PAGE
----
Question 1: Credibility Importance
Evaluation of credibility of a website is crucial for believability since there are billions of people around the world and are connected to the internet, how do you know what information is believable or not. That’s what Credibility is, it is believability it’s how believable the website or information is, the two major components credibility comes from are trustworthiness and expertise. To evaluate an information we need to know how trustworthy it is, is the source true, fair and unbiased and the perceived knowledge, skill and expertise on the topic. (Fogg, 2003). As we all know, thanks to the internet we can get information from the internet every day and for everything, work, studies, hobbies, etc. more easily than ever. Though questions have been raised by scholars about why and how people use the source (Go, You, Jung & Shim, 2016). Deception is an everyday thing though it has only been recent, researchers started to investigate deception through computer-mediated communication (CMC). Since the internet, daily communications is more often now, and we need to know that there is little reason that deception through CMC is any less than what occurs face to face (George, Giordano & Tilley, 2016). For example as a university student, I need to know what resources is credible or not for my researches and essays, etc. Without knowing what source is credible, how do I know that my paper is going to be reliable?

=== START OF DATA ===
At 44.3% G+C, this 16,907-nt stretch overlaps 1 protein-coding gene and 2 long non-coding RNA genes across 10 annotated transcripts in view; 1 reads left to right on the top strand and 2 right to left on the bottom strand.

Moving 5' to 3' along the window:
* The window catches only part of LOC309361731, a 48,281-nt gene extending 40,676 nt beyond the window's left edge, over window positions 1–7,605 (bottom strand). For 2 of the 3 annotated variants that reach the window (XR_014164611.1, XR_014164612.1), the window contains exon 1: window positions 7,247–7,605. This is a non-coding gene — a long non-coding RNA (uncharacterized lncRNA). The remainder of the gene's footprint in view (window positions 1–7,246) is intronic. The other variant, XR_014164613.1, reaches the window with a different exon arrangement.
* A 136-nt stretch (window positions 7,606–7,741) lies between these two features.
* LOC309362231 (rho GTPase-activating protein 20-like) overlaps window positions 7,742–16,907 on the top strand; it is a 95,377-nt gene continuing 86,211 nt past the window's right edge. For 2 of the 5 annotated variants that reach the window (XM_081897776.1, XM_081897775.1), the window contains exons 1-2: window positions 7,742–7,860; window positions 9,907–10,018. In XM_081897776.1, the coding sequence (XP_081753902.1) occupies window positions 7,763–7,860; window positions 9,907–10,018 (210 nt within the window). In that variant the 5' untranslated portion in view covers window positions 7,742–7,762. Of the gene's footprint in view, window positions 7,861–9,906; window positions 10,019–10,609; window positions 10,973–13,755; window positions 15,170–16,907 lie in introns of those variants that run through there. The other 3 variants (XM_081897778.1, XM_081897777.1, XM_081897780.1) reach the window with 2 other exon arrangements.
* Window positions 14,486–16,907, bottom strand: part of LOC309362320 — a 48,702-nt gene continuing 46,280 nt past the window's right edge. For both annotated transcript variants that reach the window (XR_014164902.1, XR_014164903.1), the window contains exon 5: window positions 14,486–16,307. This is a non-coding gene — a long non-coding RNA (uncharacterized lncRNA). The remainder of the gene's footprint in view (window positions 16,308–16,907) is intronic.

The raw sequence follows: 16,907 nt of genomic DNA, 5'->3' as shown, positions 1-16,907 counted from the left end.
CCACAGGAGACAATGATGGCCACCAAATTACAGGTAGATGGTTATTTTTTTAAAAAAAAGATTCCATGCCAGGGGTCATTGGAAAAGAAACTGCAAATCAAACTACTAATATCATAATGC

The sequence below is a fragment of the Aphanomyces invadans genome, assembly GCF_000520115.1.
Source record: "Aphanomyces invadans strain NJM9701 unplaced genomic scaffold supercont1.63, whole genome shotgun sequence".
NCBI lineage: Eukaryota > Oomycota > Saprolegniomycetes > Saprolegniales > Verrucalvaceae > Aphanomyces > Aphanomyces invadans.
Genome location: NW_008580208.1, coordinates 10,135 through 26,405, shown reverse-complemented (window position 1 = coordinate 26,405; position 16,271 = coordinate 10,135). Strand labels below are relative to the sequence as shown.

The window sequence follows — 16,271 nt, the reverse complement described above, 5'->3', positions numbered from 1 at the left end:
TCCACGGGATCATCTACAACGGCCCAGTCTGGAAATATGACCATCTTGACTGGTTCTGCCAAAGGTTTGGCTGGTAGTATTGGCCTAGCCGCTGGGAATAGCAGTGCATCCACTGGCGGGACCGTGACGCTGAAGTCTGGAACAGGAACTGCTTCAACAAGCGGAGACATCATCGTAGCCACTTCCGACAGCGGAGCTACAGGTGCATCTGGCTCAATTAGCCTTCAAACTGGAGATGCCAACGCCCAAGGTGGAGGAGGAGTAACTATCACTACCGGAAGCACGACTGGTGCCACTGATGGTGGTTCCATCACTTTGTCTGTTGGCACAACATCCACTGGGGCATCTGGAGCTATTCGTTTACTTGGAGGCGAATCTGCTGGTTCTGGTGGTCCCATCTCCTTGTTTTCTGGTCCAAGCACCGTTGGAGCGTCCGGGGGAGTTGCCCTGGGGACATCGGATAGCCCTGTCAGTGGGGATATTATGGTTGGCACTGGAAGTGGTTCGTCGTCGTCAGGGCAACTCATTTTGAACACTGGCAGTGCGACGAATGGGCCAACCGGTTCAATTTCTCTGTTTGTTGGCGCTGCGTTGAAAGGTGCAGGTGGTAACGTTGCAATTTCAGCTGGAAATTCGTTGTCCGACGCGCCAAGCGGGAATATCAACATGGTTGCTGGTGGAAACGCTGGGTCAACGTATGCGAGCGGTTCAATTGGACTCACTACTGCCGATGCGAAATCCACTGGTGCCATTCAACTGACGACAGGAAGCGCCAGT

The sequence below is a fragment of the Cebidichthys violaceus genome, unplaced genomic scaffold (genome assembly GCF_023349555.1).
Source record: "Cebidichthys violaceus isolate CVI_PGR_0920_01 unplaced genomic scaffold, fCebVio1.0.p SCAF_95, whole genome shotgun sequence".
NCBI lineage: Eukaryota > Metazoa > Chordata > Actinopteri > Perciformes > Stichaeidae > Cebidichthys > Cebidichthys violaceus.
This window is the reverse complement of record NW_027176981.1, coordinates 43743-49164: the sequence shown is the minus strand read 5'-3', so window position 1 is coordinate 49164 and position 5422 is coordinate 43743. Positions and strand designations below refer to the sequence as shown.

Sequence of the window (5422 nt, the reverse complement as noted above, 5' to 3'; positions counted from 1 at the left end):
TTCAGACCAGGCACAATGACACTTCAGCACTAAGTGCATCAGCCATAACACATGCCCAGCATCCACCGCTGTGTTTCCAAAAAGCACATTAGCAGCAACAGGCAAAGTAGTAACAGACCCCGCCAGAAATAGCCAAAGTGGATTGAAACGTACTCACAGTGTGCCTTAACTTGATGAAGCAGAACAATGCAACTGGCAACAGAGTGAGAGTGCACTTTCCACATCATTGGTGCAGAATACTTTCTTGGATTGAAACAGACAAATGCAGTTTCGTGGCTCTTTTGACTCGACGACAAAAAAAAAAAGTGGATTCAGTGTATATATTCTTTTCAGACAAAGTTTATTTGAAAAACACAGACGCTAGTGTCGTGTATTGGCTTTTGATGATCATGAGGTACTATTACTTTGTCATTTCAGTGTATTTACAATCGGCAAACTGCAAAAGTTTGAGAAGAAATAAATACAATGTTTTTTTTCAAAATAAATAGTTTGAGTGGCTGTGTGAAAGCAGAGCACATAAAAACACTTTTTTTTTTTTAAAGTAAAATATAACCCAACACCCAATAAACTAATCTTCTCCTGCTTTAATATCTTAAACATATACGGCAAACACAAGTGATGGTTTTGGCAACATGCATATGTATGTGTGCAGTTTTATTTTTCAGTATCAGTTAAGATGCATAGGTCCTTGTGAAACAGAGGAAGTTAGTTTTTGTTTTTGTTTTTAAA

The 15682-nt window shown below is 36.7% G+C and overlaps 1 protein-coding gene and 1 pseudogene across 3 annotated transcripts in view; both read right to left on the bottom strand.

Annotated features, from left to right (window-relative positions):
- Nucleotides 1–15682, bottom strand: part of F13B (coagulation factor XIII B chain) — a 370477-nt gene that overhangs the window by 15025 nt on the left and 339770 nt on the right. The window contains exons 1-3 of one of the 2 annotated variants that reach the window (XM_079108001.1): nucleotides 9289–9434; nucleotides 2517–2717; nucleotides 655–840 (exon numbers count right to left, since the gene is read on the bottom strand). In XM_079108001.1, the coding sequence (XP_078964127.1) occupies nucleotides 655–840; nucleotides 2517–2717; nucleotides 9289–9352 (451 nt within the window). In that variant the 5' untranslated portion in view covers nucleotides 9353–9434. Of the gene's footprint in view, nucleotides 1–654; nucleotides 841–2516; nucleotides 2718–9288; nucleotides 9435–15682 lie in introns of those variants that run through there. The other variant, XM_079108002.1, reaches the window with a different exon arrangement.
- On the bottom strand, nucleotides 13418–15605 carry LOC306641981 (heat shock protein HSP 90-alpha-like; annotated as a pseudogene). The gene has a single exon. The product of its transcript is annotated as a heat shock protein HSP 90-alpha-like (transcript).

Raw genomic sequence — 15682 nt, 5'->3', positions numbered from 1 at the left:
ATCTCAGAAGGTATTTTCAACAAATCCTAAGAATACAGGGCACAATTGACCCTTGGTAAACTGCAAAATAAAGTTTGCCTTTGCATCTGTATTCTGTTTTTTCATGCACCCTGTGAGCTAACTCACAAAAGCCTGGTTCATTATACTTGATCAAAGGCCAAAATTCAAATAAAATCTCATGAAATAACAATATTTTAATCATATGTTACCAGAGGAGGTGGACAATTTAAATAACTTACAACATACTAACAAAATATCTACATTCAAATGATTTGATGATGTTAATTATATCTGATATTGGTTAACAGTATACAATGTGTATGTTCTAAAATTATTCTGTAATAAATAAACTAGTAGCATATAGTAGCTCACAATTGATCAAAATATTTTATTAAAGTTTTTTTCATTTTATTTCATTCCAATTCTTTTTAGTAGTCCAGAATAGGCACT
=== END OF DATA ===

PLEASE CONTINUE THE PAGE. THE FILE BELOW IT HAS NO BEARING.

Fogg, B. J. (2003). Credibility and the World Wide Web. In Persuasive Technology: Using Computers to Change What We Think and Do (pp. 122‐125). Amsterdam: Morgan Kaufmann Publishers.
George, J. F., Giordano, G., & Tilley, P. A. (2016). Website credibility and deceiver credibility: Expanding prominence-interpretation theory. Computers in Human Behavior, 54, 83-93. doi:10.1016/j.chb.2015.07.065
Go, E., You, K. H., Jung, E., & Shim, H. (2016). Why do we use different types of websites and assign them different levels of credibility? Structural relations among users’ motives, types of websites, information credibility, and trust in the press. Computers in Human Behavior, 54, 231-239. doi:10.1016/j.chb.2015.07.046